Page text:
Hang on to your britches, the market's on a wild ride.
Already this morning, the
Dow Jones Industrial Average has crossed the flatline three times. The tech-heavy
Nasdaq Composite Index hasn't been quite as volatile, but the day is still young.
Last Friday, the major indices got a nice pop in the last hour of trading after
economist and former
Federal Reserve governor Wayne Angell said he thought there was a good chance the central bank could cut rates again before its next official conclave
And while that hope was being diminished by analysts and strategists who say
Chairman Greenspan and his buddies will wait to act on rates until their scheduled meeting, investors were clinging to the idea. That was bringing bargain hunters out and helping some of the many stocks that were battered in last week's trading action.
Mobile phone maker
and others in its sector were butchered last week here and abroad. Today, Nokia was the darling of the
New York Stock Exchange and its European counterparts. Despite having its earnings estimates lowered by
, the stock was up 5.6%.
Chip stocks weren't getting any help from communications chipmaker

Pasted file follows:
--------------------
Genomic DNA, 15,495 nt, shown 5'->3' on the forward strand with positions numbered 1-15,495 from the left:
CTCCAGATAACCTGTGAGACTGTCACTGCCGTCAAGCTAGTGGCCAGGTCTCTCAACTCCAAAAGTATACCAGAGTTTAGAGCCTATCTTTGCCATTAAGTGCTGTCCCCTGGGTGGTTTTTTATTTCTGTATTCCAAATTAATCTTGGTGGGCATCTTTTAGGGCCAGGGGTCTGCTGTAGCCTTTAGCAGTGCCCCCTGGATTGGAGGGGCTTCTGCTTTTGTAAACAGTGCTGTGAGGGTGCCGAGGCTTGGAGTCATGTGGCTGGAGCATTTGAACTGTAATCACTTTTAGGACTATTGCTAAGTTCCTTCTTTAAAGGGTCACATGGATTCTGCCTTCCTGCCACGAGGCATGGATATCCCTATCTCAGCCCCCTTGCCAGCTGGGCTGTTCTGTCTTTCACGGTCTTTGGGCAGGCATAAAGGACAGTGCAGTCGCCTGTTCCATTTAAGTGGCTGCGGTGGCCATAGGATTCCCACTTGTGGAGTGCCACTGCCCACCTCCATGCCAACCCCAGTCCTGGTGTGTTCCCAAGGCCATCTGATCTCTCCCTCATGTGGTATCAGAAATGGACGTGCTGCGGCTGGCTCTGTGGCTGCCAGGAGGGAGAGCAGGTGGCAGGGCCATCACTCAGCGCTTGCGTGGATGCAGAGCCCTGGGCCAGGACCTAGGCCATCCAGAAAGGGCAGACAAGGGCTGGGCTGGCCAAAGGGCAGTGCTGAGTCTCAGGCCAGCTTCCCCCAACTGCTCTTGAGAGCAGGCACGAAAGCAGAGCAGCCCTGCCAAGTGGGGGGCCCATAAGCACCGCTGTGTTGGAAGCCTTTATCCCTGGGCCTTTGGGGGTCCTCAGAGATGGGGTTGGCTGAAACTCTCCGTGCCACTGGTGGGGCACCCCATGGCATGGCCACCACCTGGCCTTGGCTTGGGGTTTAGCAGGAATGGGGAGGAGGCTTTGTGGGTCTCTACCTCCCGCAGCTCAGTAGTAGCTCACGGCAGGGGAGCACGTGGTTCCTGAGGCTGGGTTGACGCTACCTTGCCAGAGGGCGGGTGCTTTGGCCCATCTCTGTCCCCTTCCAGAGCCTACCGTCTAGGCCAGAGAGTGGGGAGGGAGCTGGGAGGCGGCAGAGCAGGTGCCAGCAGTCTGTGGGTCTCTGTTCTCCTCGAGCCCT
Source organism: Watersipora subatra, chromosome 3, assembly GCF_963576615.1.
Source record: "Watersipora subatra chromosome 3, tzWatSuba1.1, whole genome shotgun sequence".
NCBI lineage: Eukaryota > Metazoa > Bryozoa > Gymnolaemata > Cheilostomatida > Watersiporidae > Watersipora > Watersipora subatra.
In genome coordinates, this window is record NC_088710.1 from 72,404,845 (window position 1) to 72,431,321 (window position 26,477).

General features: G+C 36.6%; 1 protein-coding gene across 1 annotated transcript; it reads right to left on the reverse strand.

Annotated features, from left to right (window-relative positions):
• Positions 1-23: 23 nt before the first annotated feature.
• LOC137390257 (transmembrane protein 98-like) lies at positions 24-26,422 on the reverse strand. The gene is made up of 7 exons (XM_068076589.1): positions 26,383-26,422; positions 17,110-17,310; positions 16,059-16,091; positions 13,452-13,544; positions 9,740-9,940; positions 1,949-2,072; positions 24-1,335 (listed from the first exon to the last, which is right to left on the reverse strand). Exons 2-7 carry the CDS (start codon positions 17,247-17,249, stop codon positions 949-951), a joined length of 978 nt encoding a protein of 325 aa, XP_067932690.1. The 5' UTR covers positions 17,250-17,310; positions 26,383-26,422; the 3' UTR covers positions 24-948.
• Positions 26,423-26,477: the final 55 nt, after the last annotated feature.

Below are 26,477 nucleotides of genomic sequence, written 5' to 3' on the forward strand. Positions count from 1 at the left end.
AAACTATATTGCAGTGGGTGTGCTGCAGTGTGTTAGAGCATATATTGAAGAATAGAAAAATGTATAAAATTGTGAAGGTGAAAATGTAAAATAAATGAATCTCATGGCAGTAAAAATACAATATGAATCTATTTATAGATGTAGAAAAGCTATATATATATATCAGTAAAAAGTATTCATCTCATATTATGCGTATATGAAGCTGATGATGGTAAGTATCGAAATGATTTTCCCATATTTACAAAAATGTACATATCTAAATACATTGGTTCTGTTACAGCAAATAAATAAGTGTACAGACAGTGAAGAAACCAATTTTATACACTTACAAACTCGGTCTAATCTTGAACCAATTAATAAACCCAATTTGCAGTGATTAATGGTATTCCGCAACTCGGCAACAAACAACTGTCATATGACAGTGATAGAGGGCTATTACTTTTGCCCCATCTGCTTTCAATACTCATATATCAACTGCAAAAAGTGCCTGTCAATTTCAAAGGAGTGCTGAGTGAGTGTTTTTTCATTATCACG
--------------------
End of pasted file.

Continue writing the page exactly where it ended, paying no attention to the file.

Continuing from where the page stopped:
, which this morning
slashed its first-quarter revenue estimates -- again. And Lehman's
Dan Niles lowered his forecasts on chipmakers
, citing supply issues that he said likely won't bottom out until the third or fourth quarter. The
Philadelphia Stock Exchange Semiconductor Index
was down 2.8%. Texas Instruments was off fractionally, Micron was down 5.2% and Cypress was gaining 1.5%.
was lifting 4.6% as an appeals court hears oral arguments from the company about its court-ordered breakup.
Procter & Gamble
, was getting socked after the company said its second half would be low because of the Turkish financial crisis. It was down 6%.
was making gains off news that its competitor
raising its 2001 projections despite posting earnings that were in line with lowered estimates. Home Depot was up 7%, while Lowe's was 7.4% higher. Both stocks have been hit hard since they've warned about problems hitting the home-improvement business.
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Oil service stocks were on the rise, with the
Philadelphia Stock Exchange Oil Service Index
up 3.8%. Oilfield services giant
was jumping 8.1%. Last week, the stock got an upgrade from Merrill Lynch to intermediate-term buy from accumulate. Merrill said that it was upgrading the stock because it sees "another year of strong outperformance for oil service stocks in 2001." The stock had gotten hit hard in the last month after it announced its $5.2 billion bid for information technology company
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Treasury prices were up slightly this morning after rallying boldly Friday on rumors of an imminent interest-rate cut. The benchmark 10-year
Treasury note was up 1/32 to 99 8/32, yielding 5.097%.
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